*2 As the entry of default is a harsh sanction, “[a]ny doubt should be resolved in favor of the petition to set aside the judgment so that cases may be decided on their merits. United Coin, 705 F.2d at 846; Shepard, 796 F.2d 193 (there is a strong preference for deciding cases on the merit rather than by default).

 

  1. Analysis

Defendant argues that there is good cause to set aside the entry of default judgment. Defendant maintains that the default judgment is void because the Carmack Amendment is not applicable in this case. If the Carmack Amendment does not apply, the Court would lack subject matter jurisdiction and would have to dismiss Plaintiff’s cause of action. As the Sixth Circuit stated in Antoine v. Atlas Turner, Inc., 66 F.3d 105, 108 (6th Cir. 1995) (emphasis added):

If the underlying judgment is void, it is a per se abuse of discretion for a district court to deny a movant’s motion to vacate the judgment under Rule 60(b)(4). United States v. Indoor Cultivation Equipment, 55 F.3d 1311, 1317 (7th Cir. 1995). A judgment is void under 60(b)(4) “if the court that rendered it lacked jurisdiction of the subject matter, or of the parties, or if it acted in a manner inconsistent with due process of law.” In re Edwards, 962 F.2d 641, 544 (7th Cir. 1992) (citation omitted).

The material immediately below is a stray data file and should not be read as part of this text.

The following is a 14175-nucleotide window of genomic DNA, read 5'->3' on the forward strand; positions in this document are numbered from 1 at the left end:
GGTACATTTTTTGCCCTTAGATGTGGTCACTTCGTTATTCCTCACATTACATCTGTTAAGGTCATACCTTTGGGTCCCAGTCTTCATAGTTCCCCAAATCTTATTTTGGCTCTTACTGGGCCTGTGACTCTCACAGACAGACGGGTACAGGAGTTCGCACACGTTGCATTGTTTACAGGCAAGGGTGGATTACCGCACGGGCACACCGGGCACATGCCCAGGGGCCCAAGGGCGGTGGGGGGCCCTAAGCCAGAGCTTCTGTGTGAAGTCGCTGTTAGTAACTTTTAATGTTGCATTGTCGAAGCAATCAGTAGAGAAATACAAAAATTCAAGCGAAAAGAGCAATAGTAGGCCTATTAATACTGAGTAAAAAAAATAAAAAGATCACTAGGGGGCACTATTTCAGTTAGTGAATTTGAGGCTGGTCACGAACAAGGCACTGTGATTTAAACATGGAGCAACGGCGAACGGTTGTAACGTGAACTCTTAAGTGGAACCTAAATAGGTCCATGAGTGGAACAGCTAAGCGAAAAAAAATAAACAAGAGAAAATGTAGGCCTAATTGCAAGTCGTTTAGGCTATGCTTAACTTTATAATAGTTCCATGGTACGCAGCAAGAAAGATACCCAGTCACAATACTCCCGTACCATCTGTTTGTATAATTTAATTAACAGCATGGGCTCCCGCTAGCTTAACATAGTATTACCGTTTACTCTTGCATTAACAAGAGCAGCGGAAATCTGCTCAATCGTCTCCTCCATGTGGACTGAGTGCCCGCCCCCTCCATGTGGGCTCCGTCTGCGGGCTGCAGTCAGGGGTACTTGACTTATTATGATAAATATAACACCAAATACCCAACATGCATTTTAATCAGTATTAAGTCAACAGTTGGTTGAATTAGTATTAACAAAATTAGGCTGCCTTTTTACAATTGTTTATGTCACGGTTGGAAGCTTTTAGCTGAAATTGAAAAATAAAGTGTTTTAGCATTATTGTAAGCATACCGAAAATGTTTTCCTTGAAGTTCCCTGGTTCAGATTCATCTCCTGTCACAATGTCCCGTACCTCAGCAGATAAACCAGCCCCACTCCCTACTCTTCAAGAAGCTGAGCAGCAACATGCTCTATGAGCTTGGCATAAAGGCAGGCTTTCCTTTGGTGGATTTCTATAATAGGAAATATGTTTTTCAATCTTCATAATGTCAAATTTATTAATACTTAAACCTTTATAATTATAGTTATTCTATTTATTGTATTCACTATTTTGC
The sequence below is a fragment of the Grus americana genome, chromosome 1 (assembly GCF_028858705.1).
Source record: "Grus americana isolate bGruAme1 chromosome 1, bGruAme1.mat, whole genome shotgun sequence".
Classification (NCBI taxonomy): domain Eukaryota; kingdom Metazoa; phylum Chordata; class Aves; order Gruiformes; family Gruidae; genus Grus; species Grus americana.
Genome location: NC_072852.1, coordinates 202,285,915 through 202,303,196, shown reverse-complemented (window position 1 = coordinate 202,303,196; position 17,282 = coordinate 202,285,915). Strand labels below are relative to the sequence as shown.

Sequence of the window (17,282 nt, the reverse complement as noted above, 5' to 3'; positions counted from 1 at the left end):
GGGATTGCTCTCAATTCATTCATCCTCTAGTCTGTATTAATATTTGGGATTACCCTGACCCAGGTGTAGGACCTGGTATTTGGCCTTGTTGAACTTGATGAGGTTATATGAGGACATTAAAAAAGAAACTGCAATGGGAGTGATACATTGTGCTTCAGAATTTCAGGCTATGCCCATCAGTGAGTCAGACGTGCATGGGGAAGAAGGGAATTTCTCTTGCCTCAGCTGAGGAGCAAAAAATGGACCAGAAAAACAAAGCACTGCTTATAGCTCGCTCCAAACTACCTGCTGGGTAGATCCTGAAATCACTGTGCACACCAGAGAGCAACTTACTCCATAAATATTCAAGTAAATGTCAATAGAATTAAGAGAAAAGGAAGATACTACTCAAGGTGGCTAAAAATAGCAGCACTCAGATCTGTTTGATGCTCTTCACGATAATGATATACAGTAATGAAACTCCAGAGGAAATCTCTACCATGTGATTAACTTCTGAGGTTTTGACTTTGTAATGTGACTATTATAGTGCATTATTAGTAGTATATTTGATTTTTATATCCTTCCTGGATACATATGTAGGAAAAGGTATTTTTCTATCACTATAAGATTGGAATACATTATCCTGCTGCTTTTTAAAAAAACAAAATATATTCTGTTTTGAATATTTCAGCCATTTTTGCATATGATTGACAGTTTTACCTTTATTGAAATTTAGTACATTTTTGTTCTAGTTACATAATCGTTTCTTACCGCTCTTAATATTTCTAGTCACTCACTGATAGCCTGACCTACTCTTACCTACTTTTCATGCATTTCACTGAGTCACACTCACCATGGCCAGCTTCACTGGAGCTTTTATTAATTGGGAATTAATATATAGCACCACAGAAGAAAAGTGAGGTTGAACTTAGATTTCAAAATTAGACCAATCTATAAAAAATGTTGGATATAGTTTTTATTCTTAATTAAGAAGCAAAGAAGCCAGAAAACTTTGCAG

Defendant contends that this meritorious defense precludes any prejudice to Plaintiff, particularly as there was no culpable conduct by Defendant. The Court agrees.

 

It is undisputed that the sole basis for subject matter jurisdiction in this Court is Plaintiff’s claim for damage to perishable food goods, a claim allegedly rooted in the Carmack Amendment. The Carmack Amendment states: